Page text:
There are a number of different aspects to the diversity that makes Ecuador such a fascinating destination. There is the cultural one, embodied in the country’s indigenous peoples, its Spanish heritage, and the modern metropolises of Quito and Guayaquil. Then there is the natural and geographic diversity found in a country that stretches from the beaches in the Pacific to the summit of Chimborazo, at 20,564 feet above sea level (factor in this is the farthest point from the center of the earth).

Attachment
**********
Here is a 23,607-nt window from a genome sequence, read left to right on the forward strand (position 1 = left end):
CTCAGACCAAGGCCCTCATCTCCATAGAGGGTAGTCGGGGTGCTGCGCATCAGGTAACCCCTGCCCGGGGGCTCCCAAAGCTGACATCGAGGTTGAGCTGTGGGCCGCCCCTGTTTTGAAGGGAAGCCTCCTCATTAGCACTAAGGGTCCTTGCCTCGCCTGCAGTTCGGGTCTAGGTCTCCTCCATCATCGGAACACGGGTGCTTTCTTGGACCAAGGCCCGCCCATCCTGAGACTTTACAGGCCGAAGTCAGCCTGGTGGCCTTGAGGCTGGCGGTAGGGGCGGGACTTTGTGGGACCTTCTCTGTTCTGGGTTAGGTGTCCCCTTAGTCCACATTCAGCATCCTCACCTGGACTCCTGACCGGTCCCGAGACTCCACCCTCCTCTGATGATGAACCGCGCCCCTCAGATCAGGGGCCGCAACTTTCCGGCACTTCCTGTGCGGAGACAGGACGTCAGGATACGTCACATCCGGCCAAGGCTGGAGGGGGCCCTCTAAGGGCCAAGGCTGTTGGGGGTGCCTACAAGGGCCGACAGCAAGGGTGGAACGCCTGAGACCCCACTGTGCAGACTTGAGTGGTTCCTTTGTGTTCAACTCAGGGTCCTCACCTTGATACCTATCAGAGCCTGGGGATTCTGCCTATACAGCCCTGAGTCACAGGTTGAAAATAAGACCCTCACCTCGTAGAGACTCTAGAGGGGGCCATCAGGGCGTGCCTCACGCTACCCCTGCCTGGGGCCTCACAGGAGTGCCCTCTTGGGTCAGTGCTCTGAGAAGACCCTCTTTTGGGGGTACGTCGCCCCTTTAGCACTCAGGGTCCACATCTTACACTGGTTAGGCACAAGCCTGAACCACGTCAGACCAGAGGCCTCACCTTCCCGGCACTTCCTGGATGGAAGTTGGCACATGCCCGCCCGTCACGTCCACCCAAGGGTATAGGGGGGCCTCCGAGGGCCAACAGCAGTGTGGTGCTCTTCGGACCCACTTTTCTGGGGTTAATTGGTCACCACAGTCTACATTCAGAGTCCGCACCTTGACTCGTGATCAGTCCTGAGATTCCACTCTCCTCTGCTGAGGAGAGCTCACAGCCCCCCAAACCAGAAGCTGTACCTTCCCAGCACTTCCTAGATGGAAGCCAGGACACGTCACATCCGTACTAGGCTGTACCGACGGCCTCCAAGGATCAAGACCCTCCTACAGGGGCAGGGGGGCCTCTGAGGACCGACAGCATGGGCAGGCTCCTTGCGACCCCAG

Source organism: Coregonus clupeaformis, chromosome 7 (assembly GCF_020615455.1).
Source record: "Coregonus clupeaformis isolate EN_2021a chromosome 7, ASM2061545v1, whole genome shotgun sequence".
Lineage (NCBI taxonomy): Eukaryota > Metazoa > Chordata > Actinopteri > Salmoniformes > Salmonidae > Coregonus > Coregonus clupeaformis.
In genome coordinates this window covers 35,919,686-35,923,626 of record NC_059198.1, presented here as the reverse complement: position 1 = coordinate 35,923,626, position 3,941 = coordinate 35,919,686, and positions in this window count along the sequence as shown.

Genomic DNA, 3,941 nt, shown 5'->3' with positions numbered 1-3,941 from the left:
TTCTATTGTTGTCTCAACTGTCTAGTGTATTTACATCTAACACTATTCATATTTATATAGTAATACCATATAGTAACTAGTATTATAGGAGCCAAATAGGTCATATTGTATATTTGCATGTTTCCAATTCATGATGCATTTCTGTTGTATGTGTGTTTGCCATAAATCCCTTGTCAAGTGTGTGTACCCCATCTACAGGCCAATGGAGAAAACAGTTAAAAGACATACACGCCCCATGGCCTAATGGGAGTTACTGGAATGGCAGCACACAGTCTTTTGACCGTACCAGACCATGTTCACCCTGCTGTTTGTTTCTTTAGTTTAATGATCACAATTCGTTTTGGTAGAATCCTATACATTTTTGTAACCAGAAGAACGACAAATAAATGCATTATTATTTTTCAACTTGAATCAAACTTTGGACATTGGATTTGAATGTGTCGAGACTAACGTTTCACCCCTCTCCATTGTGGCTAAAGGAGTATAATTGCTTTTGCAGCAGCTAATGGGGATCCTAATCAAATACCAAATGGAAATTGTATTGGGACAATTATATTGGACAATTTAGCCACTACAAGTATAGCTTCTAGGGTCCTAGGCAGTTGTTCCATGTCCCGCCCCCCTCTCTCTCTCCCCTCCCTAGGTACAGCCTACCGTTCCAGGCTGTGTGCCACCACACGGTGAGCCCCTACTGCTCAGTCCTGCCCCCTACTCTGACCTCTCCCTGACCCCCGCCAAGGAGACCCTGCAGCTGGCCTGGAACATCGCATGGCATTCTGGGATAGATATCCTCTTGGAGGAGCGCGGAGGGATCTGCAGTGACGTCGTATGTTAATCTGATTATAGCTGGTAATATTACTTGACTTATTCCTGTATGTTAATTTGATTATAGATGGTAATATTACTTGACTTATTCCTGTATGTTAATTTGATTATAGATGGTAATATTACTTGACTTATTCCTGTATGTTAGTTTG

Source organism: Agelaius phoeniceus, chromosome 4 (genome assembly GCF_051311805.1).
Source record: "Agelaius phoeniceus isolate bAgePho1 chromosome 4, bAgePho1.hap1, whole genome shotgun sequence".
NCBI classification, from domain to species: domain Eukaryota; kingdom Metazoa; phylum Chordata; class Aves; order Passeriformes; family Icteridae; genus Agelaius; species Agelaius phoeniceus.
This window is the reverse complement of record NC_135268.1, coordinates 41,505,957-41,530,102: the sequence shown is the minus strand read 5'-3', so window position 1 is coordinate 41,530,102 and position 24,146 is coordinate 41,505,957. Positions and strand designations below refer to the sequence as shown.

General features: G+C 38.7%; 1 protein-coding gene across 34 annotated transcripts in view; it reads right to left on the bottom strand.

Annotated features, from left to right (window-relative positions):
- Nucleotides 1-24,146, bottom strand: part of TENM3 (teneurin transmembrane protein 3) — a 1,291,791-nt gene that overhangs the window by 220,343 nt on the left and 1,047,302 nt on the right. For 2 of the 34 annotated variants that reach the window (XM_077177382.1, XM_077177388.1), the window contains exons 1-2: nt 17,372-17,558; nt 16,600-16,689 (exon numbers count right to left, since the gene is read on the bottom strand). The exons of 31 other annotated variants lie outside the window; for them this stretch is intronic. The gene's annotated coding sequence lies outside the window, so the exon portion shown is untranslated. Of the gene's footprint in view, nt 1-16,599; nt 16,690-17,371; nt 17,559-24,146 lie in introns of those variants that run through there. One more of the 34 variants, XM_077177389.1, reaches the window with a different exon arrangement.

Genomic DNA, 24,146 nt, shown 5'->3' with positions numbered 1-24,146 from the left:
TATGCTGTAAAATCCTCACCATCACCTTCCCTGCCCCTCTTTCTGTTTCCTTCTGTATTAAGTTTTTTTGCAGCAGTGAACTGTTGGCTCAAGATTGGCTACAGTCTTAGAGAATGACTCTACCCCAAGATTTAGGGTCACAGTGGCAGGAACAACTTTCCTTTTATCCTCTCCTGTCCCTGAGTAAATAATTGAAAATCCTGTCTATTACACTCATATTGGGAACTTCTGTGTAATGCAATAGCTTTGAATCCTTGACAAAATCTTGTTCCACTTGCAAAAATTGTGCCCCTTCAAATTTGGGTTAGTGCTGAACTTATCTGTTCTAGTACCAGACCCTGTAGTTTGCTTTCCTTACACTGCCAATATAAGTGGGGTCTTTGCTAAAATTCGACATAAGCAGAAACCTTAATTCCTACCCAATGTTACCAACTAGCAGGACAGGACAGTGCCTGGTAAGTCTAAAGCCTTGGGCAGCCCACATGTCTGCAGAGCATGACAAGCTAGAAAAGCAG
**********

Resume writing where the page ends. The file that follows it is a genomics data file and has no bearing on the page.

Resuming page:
These two different aspects of the country’s diversity meet at Yasuní, the largest protected area of continental Ecuador. The biodiversity of the region is astounding— some researchers estimate there are more different amphibian species in this park than in all of North America. The park also protects Ecuador’s cultural diversity, however, as the home of two indigenous people, the Tagaeri and Taromenane, who choose to live in voluntary isolation.